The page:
The ties that bind

BUSINESS SNIPPETS - Marianne Go - The Philippine Star

Historically, the Philippines and Japan have had relations as far back as the 14th century. Although trade was minimal to start with, it was strong enough for Japanese traders to establish a small community of descendants in Manila, in a district called Dilao, which originated from the Tagalog term dilaw that was then used to describe the Japanese.

When Spain colonized the Philippines from 1565 to 1898,  Japan had periodically supported efforts by Filipinos to overthrow their Spanish conquerors.

However, it was in World War II, that the relationship of the Philippines with Japan turned sour. That brief dark period, fortunately, has gradually dimmed through the years and Japan is now more positively viewed by most Filipinos.

Japan, in fact, is now a major donor to the Philippines and Japanese influence in the country is so extensive – ranging from their cuisine to most electronic products and to the automotive sector. Japan is also now a favorite vacation destination for most Filipinos.

MUFG celebrates 70 years in the Philippines

MUFG, Japan’s largest global bank, recently celebrated its 70 years of presence in the Philippine market with no less than Asia Pacific chief executive Masakazu Osawa and its head of global corporate and investment banking for Asia Pacific Richard Yorke flying in to Manila last week to help mark the occasion, with Philippine country head Takeshi Hashida and deputy country head Marie Diana Singson hosting an appreciation event last week for its more than 400 clients and partners.

MUFG’s presence in the Philippines has also been strengthened by its partnership with Security Bank, in which MUFG has a 20 percent stake.

The four MUFG executives also met with business writers to reiterate the wholesale bank’s commitment to support their clients in helping fund vital infrastructure investment in the Philippines, as well as provide financing support for various investments in key target sectors.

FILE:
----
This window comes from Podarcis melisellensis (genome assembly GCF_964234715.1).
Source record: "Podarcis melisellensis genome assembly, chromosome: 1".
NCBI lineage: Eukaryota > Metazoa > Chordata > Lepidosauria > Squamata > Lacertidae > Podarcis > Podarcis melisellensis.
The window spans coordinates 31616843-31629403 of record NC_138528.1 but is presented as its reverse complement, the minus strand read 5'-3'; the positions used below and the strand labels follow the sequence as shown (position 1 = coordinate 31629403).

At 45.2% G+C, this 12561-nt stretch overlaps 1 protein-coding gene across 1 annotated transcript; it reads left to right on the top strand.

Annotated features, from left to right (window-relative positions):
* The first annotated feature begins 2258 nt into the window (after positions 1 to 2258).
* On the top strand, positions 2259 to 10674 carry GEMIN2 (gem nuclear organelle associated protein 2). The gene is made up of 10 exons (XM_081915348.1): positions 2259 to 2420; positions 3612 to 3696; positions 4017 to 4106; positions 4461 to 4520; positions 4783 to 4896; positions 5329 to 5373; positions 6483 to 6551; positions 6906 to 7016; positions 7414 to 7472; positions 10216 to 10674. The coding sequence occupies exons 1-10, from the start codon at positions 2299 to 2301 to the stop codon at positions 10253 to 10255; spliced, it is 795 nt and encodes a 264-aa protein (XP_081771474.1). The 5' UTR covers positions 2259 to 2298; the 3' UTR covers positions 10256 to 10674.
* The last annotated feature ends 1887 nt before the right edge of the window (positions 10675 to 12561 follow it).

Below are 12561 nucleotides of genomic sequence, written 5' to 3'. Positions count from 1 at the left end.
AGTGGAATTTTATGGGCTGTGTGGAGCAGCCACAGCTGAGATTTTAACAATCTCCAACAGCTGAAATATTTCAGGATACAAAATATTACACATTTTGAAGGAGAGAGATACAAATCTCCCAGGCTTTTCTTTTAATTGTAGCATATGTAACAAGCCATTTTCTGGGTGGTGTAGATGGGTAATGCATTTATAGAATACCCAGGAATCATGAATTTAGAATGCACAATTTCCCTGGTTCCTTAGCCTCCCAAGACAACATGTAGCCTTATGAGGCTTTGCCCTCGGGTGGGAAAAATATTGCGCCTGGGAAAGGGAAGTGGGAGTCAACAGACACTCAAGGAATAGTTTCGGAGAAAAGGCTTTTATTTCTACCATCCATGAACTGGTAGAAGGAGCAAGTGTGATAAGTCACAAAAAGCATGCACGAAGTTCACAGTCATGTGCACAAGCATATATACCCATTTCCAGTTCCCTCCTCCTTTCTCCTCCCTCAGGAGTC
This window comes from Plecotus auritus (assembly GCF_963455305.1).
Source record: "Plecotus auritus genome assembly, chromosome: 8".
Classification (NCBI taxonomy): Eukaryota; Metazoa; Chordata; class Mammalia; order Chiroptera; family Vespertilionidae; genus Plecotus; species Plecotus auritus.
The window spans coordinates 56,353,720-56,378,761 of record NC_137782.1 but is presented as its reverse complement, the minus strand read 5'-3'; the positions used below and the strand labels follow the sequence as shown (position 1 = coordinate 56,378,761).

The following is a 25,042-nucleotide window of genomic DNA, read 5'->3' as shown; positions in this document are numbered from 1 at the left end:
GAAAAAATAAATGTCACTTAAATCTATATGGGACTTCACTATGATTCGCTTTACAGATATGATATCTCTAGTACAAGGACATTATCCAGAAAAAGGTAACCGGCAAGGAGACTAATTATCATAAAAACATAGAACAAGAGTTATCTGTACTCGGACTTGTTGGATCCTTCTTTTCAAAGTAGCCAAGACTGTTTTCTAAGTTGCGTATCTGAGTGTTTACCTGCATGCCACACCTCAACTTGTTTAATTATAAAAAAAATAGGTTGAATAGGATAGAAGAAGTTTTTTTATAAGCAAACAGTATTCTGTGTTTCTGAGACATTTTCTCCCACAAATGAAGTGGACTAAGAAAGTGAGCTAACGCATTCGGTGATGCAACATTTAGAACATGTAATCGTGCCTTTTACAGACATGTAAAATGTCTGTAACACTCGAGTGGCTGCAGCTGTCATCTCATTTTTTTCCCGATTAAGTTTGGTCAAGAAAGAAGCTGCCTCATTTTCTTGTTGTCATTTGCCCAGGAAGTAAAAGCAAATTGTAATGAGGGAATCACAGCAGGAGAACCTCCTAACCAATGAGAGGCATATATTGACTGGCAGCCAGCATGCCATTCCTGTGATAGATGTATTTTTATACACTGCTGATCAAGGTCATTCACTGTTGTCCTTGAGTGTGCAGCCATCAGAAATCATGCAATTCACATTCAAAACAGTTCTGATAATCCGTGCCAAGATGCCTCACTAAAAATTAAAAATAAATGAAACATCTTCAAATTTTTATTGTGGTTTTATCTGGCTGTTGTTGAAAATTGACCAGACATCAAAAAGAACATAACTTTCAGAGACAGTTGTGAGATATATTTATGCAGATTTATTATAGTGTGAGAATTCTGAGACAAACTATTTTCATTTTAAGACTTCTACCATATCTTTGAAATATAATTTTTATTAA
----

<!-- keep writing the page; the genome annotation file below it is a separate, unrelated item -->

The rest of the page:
According to Osawa, MUFG continues “to look for key opportunities,” specifically citing possible investment in the areas of “renewable energy, information technology, data centers and some real estate.”

Hashida elaborated that they see the “Philippines still has very strong economic growth” and noted that the “middle class is increasing” and is driving the appetite for new houses or condominiums, particularly citing Cebu.

Yorke, for his part, expressed confidence that concerns over the high interest rate environment that will affect the cost for their clients may finally be “seeing the light at the end of the tunnel” as monetary authorities ease up on the hiking cycle, although he acknowledges that geopolitical events still cast a shadow on interest rate movement.

Japan Mobility Show

Following the disruptive COVID pandemic that nearly crippled the global economy from 2020 to 2022, Japan has finally been able to resume its popular Tokyo Motor Show, but this time transforming and expanding the bi-annual event to include the theme of “Mobility for All” and thus renaming the exhibition to the Japan Mobility Show.

Automotive leader Toyota Motors Corporation invited several motoring reporters, both print and digital, business writers, and influencers to attend the exhibit to see the new developments in the automotive sector and the shift to a more sustainable and efficient way of powering the transport of the future.

The shift to cleaner technology was showcased by the various alternative electric or hybrid vehicles that manufacturers like Toyota exhibited, while also offering various ways to customize vehicles to suit the diverse needs of clients so that they can transform the basic vehicle to become a leisure transport for the outdoors or perhaps easily convertible to accommodate persons with disability, or perhaps allow the owner to just as easily transform the vehicle for a more commercial usage – like a mobile cafe or bar, a traveling retail store or as a transport for specialized items.

It was also interesting to see the increasing use of technology in the automotive industry, so much so that the vehicles of the future that we once only saw in the movies is now increasingly becoming reality without having to use keys or visible locks, and seamless dashboard displays from sci-fi movies.

Toyota’s latest concept car unveiled during the exhibit was the Kayoibako that seemed like one seamless unit without the usual fenders or block headlights, and is easily convertible to be the vehicle that the buyer wants it to be, and not just the plain car, van or SUV that Toyota designs it to be.

It is always of course much better to see it, to believe it. For those who intend to spend the long holiday weekend at the end of this month and have Japan as their favorite, safest and one of the most delicious food destinations to go to, try to catch the Japan Mobility Show in Odaiba, Tokyo before air fare prices are adjusted upwards.


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